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Posted: February 28, 2016

Meet Reverend Andrea Brennan

By Mary Giuliano

Christ Church Anglican has a new priest, Reverend Andrea Brennan, BA (Hons), MDiv.

Rev. Brennan was born in London, Ontario and raised in Sudbury where her father was employed as a teacher. She attended Laurentian University and afterwards spent the next 20 years working with health charities organizations including the Canadian Cancer Society.

She was baptized in historical St. Paul’s Cathedral, in Dorchester, Ontario and years later was ordained in the same church. She became aware of the significance when she went into the Baptistery to photocopy her baptismal certificate.

Rev. Brennan was raised Anglican but after the family moved church attendance lapsed however she enjoyed participating in the junior choir. When her mother was told by the resident priest that in order for her to continue in the choir the family had to participate in tithing, that ended that church involvement.

Reverend Andrea Brennan
Reverend Andrea Brennan

When older and working in Timmins she returned to church but back in the day if you weren’t born and raised in the town you were considered a guest and in church the focus was always on her as a stranger. Through work at the Health Unit undertaking cancer prevention and education she became acquainted with First Nations and that proved a positive experience.

Her next position was administration work at the Brantford Mall and it was throughout this time she began experiencing a spiritual yearning. The feeling intensified when on entering St. Mark’s Church the greeter, Mary Derrick, reached for her hand and said, “welcome home.”

On moving to Cambridge she attended St. James Church where she explored becoming a lay reader. On speaking with the priest he responded, “Yes, I will train you as a lay reader but why don’t you consider the priesthood instead?”

Andrea’s reaction was to laugh; but the priest had noticed that she had a caring presence and was good with seniors.

Andrea spent a week of prayer with the Sisters of St. John to consider whether she truly was called to the priesthood. She was terrified of the idea, wasn’t ready to surrender to this huge change and couldn’t grasp God really had that plan for her.

On the grounds of the Convent there were grottos depicting different saints. The first afternoon she strolled to the grotto of St. Joseph and the Christ child, sat beneath the statue, closed her eyes and nearly jumped out of her skin when a loud male voice said, “Andrea you will serve me.” She looked around saw no one and ran to ask the Sister if any male guest or groundskeeper was about and was told no.

Shook up, she continued her routine and after evening prayer went for a walk passing the statue but not stopping again. What had happened seemed illogical, confusing, and frightening. The next day she went to the statue sat down and again heard the same voice saying, “Andrea you will serve me.” This time she ran to the Mother Superior for advice.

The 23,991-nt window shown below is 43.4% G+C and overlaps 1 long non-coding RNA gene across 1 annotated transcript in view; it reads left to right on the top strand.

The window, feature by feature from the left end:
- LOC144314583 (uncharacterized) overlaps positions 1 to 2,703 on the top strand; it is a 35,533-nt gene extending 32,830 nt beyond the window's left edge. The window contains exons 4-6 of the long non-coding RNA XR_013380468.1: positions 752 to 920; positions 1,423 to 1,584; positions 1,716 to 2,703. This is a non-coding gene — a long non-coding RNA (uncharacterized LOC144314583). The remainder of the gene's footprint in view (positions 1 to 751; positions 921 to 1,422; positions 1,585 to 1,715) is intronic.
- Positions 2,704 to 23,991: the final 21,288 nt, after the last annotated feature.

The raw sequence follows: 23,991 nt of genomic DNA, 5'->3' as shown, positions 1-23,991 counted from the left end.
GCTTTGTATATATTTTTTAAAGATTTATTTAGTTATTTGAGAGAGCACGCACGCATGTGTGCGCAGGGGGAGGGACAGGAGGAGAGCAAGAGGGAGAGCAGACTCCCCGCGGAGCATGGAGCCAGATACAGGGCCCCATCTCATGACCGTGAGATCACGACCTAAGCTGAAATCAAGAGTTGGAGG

It was too implausible that she might have heard the voice of God.

The next day was spent in meditation, thinking “if God thinks I’m worthy perhaps I should pursue this.” On the last day she went again to the statue but before departing she stood and said, “I surrender, if you want me I’m yours. I don’t know what or how to do this.” At this point she heard her name called again.

On arrival home she called her priest, called home and told her dad of her experience. His response was, “It’s not a bad gig, you only work one day a week.” That was his way of saying “Amen,” Andrea said.

Adding that one day a comment was made to her dad that she was supposed to be a teacher and her father responded, “she is teaching but from a different book.”

Andrea served as Legion padre at Donnybrook Legion for several years and when her father died on his request she conducted the service. She was stoic until the flag was brought down and then up again and that brought the flow of tears. “As Christians we tell our stories, we honour them,” she says.

After years in one church she though it was time for a change, talked it over with her Bishop to see whether there was a possibility of moving within the Diocese of Huron and he recommend that she “cast your net wide.”

Checking online she discovered the Diocese of Kootenay was looking for a priest. She read the description and the letter addressed to a possible applicant describing who they were, where they were going; and there was the invitation to go on the journey with them. The words were hope filled and touched her. She thought this is where I need to go.

She quotes a saying; “A preacher is meant to preach with a Bible in one hand and newspaper in the other. Homilies need to be relevant,” she said, adding, “you need to know what is going on in the present.”

Andrea began her first Homily with an apology. “I’m new, I don’t know western culture, but I am learning and I’m going to say things you don’t like; I’m going to do things you won’t like but I need you to tell me, not everybody else but me. We’re all vulnerable, but we need to communicate with love especially when anyone is unhappy at what I do. I’m overjoyed to be here, everyone I have encountered in town has been friendly and welcoming, they want me to stay as long as I like and I plan to do so.”

Welcome to Fernie Reverend Andrea Brennan.

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